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Jun 13, 2019

Code signing attacks could be next big Threat for Enterprises


Though professional safety personnel generally understand that code-signing attacks pose a threat to the enterprise, they currently have not taken appropriate measures to protect enterprise from attacks. If the code signing keys and certificates that acts as the identity of machine fall into the hands of the attacker, they would undoubtedly cause great damage.

According to a survey by Venafi based on more than 320 security experts in the US, Canada and Europe, only about a quarter (28%) of enterprises implement consistent security verification based on code-signed certificates.

Half of the IT security professionals surveyed are concerned that cybercriminals use stolen or fake code-signing certificates to access their company’s network, and less than one-third (29%) of the world’s worldwide users always enforce code signature security policies. In Europe, this number is even more bleak – only 14%. One-third said that the private key used during code signing period did not have an explicit owner.

Although the security situation is not optimistic, enterprises still hope that the use of code signing will increase in the next year. In fact, every enterprise is now engaged in software development business, from banks to retailers and to manufacturers. If you are building code, deploying containers, or running code in the cloud, you need to take the security of the code signing process seriously to protect your business. In addition, code signing is used to confirm the authenticity of software updates.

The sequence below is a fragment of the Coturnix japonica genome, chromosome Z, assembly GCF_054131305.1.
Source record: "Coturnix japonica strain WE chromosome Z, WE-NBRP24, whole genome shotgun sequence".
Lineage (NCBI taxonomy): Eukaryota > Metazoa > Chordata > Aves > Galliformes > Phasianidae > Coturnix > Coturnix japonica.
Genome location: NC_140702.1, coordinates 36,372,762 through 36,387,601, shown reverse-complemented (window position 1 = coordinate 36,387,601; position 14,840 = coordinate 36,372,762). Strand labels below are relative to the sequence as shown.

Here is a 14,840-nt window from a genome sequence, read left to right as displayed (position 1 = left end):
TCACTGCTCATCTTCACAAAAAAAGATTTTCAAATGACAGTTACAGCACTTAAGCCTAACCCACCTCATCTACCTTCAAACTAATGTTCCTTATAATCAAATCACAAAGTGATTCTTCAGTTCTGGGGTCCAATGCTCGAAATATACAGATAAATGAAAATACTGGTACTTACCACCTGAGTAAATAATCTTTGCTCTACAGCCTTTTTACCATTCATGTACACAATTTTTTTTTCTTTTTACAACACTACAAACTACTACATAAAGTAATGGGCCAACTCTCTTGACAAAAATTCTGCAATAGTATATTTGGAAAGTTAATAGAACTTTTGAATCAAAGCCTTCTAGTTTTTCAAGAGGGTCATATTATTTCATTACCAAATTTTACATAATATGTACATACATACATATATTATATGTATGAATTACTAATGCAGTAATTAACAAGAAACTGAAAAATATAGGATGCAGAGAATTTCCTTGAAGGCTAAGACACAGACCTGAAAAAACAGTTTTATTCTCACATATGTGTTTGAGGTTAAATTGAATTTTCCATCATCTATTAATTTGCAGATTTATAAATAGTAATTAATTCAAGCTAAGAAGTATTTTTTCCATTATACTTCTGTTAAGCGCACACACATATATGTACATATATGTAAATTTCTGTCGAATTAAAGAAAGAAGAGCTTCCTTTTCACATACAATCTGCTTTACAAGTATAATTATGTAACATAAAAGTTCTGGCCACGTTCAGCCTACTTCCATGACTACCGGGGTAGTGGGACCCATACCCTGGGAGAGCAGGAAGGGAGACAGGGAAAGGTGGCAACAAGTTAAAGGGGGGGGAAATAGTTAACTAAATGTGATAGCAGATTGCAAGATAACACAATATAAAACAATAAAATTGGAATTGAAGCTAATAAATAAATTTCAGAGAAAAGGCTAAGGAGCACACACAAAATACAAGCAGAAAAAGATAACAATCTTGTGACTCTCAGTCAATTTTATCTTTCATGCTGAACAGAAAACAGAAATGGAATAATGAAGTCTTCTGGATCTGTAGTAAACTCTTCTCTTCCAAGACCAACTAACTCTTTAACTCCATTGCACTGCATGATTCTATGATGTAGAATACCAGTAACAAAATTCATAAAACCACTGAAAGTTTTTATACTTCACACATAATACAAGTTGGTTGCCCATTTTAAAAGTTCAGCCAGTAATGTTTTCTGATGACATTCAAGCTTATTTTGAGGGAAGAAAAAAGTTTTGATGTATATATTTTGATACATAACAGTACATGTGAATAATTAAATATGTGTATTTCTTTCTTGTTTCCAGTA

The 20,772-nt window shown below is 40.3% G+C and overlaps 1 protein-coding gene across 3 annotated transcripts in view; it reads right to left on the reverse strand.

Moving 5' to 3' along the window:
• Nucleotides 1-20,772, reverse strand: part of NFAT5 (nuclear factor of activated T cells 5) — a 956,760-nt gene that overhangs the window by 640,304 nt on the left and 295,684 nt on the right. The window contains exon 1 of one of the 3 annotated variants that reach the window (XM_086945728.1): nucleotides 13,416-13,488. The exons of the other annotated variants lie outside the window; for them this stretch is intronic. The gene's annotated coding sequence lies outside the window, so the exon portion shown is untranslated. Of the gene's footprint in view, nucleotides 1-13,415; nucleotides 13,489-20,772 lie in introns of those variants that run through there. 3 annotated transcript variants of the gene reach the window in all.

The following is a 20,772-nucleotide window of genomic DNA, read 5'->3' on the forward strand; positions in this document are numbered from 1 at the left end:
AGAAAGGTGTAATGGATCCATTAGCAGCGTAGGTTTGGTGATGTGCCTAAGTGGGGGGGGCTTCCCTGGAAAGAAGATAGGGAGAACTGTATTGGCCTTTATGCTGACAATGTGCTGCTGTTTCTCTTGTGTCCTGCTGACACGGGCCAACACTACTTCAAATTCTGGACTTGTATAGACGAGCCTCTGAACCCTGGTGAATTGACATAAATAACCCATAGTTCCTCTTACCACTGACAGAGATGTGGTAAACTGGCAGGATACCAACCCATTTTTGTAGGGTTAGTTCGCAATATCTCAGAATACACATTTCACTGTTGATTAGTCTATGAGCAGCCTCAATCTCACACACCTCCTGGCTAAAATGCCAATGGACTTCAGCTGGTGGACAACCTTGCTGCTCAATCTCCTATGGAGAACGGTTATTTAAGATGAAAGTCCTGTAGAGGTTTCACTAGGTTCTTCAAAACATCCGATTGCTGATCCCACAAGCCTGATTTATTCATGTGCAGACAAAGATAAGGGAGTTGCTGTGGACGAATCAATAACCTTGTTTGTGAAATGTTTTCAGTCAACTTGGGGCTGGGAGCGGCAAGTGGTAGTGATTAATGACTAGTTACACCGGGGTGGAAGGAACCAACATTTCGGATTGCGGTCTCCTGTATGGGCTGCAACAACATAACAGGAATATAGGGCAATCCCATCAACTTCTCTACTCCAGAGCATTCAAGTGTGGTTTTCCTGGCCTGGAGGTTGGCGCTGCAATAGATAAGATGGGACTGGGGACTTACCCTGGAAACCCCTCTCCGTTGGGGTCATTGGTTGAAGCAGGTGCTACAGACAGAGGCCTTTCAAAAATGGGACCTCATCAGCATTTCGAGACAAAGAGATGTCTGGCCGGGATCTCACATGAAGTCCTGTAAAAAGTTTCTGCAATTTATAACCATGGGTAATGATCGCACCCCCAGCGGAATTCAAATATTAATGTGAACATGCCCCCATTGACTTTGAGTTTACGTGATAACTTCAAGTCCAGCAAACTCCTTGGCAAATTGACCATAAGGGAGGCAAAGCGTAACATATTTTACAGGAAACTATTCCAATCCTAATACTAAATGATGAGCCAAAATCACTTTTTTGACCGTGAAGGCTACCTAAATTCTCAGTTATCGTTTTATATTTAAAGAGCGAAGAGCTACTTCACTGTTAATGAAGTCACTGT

A secure code signing process enables applications, updates and open source software to run safely. However, an attacker can turn them into powerful cyber weapons if they are not protected. The key reason for the success of the previous stuxnet and shadowhammer attacks was the abuse of code signing certificates.

The vice president of security strategy and threat intelligence at Venafi, Kevin Bocek said, “Secure code signing processes enable apps, updates, and open source software to run safely, but if they’re not protected attackers can turn them into powerful cyber weapons. Code signing certificates were the key reason Stuxnet and ShadowHammer were so successful. The reality is that every organization is now in the software development business, from banks to retailers to manufacturers. If you’re building code, deploying containers, or running in the cloud, you need to get serious about the security of your code signing processes to protect your business.”

Published by Emerson L. Sullivan & last updated on June 13, 2019 2:32 am

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